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Cuba’s new President Miguel Diaz-Canel delivers a speech after he was formally named president by the National Assembly, in Havana on April 19.
Cuba’s new President Miguel Diaz-Canel delivers a speech after he was formally named president by the National Assembly, in Havana on April 19.

New Cuba Leader Vows to Modernize Economy

New Cuba Leader Vows to Modernize Economy

Cuba’s new president has promised to modernize the country’s economy and make the government more responsive to its people, even as he pledged to uphold the values of the country’s socialist revolution.
Miguel Diaz-Canel was sworn in as president on Thursday, becoming the island’s first leader without the Castro surname for the first time in almost 60 years, telesurtv.net reported.
At a functionalist conference center in Havana, Diaz-Canel, 57, read a brief speech which sought to reconcile revolutionary continuity with a recognition of the need for change. He said there would be no “capitalist restoration”, but promised to make better use of the internet and push on with “the modernization of our social and economic model”.
Raul Castro, 86–who stood down as president after 12 years in the office but remains first secretary of the Communist party–embraced Diaz-Canel, and gave his presidency a ringing endorsement.
But he left no doubt where power still lies. In an uncharacteristically long speech, in which he repeatedly joked and went off script, Castro emphasized the need to fight corruption–and said he would stay on to guide his successor.
Castro said he expected Diaz-Canel to serve two five-year terms as president before replacing him as first secretary of the party when he retires in 2021.
Internet access has expanded rapidly in recent years, but still remains below the regional average. All major international news websites can be accessed from the island, but government censors block critical blogs as well as webpages financed by the US state department.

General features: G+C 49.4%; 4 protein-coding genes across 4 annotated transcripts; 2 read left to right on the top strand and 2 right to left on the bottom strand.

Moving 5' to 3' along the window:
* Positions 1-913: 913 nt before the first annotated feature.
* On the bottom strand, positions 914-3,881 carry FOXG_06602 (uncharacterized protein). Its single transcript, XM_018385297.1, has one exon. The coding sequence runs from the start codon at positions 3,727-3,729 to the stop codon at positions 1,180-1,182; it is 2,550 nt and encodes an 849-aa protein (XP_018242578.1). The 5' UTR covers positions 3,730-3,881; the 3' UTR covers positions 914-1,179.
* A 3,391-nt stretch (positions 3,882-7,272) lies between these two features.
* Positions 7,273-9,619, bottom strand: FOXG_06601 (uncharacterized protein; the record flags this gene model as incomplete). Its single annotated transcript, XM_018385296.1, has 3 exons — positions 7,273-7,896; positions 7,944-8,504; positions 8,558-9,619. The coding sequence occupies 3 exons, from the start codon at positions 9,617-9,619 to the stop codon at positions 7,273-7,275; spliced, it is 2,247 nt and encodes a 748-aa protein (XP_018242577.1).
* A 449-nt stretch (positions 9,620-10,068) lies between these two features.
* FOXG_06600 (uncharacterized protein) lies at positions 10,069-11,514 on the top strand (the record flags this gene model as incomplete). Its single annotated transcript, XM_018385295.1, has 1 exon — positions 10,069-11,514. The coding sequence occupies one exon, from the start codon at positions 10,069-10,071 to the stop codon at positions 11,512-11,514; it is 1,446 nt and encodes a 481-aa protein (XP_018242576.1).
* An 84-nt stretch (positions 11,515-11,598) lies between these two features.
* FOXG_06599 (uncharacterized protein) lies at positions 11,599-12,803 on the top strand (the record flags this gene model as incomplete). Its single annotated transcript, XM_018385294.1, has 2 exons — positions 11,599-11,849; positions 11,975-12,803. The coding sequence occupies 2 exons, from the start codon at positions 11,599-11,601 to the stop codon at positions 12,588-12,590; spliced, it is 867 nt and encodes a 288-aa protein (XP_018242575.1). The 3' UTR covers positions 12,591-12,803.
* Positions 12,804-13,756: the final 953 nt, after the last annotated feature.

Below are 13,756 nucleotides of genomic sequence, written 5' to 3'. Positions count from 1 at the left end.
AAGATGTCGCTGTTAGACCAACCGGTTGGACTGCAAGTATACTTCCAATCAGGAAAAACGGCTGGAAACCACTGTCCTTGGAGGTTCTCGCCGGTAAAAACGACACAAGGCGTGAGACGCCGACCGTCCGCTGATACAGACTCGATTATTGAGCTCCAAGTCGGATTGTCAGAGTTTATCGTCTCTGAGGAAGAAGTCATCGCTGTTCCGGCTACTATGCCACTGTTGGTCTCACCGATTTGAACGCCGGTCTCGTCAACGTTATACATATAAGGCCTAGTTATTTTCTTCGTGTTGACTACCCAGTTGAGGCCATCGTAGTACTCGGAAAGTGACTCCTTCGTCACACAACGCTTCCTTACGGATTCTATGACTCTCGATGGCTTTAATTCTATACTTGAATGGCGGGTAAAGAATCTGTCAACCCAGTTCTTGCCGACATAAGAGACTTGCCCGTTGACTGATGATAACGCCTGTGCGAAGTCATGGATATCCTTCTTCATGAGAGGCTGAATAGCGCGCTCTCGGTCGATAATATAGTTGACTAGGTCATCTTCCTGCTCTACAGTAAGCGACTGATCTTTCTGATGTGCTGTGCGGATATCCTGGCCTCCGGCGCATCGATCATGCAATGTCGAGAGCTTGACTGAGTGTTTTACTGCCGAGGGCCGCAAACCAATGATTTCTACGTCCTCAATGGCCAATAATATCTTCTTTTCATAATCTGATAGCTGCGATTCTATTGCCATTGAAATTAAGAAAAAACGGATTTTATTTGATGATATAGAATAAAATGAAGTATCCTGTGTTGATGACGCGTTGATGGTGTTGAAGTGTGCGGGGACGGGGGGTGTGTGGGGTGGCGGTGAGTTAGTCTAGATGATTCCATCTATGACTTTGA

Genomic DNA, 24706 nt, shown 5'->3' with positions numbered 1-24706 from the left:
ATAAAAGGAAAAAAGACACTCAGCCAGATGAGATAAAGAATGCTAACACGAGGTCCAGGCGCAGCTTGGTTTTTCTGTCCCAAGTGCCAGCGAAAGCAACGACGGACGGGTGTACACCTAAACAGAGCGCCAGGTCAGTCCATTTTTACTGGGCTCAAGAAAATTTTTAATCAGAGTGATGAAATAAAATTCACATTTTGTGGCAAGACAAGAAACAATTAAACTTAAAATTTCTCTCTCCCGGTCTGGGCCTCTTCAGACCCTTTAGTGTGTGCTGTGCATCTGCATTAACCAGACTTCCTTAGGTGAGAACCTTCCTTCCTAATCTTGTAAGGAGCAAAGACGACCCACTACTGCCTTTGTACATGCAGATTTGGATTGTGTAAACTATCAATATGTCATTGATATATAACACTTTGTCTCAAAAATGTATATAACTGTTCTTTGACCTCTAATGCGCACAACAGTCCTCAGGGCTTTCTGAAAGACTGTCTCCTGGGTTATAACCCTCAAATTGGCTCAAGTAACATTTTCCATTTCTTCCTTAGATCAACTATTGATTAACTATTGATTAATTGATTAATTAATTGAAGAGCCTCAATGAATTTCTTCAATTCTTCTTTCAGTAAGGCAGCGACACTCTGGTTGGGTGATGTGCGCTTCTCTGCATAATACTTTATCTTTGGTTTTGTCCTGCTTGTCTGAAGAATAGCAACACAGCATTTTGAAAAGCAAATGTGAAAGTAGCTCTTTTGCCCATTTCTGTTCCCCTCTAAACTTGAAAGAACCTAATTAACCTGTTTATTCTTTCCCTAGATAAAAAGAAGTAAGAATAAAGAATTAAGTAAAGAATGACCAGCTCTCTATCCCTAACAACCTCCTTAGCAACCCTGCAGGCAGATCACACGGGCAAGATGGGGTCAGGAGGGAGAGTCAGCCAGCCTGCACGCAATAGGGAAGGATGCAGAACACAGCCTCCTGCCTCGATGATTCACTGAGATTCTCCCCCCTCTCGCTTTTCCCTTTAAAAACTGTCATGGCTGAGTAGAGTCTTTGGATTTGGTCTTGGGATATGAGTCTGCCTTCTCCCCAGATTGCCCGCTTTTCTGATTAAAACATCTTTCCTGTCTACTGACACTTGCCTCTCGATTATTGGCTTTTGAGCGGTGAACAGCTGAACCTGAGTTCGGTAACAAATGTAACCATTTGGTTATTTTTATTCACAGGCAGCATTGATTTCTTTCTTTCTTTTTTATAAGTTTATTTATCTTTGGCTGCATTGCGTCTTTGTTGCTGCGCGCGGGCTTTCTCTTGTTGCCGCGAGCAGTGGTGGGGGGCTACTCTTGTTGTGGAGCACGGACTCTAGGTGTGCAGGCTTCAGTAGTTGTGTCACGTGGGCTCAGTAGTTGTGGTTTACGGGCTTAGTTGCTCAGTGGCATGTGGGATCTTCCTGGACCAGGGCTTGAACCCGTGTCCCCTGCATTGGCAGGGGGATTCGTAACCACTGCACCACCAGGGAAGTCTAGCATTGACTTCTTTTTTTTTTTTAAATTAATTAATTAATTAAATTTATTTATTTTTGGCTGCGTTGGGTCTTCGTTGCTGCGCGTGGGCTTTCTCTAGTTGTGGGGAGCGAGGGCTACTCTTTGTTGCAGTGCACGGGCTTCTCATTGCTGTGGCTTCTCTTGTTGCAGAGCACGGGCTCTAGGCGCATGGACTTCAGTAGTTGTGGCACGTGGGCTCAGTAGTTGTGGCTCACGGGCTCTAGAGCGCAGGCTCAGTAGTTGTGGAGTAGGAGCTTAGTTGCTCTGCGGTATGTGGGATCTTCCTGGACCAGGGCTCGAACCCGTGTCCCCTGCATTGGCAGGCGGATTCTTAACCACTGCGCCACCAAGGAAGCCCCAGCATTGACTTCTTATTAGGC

Communist party insiders say Diaz-Canel is aware of the economic benefits that wider internet access could bring the island’s economy, but fears the island’s political system could be overwhelmed.
Under the Obama administration, USAid worked on developing a “Cuban twitter” aimed at fomenting unrest, and in January the US State Department launched a Cuba Internet Task Force, which Havana sees as another attempt to undermine it.
Diaz-Canel assumes office at a tricky time for the island after the Trump administration partially reversed the fragile detente announced by Castro and Barack Obama in 2014.
Cuba’s main ally, Venezuela, is in crisis, and has heavily cut back on highly subsidized oil shipments to Cuba, upon which the island is heavily reliant.
One of Diaz-Canel’s first tasks as president will be to unify the island’s byzantine dual-currency system. Analysts say that if not managed correctly, unification could provoke inflation which could hit the purchasing power of poorer Cubans who form the base of the government’s support.

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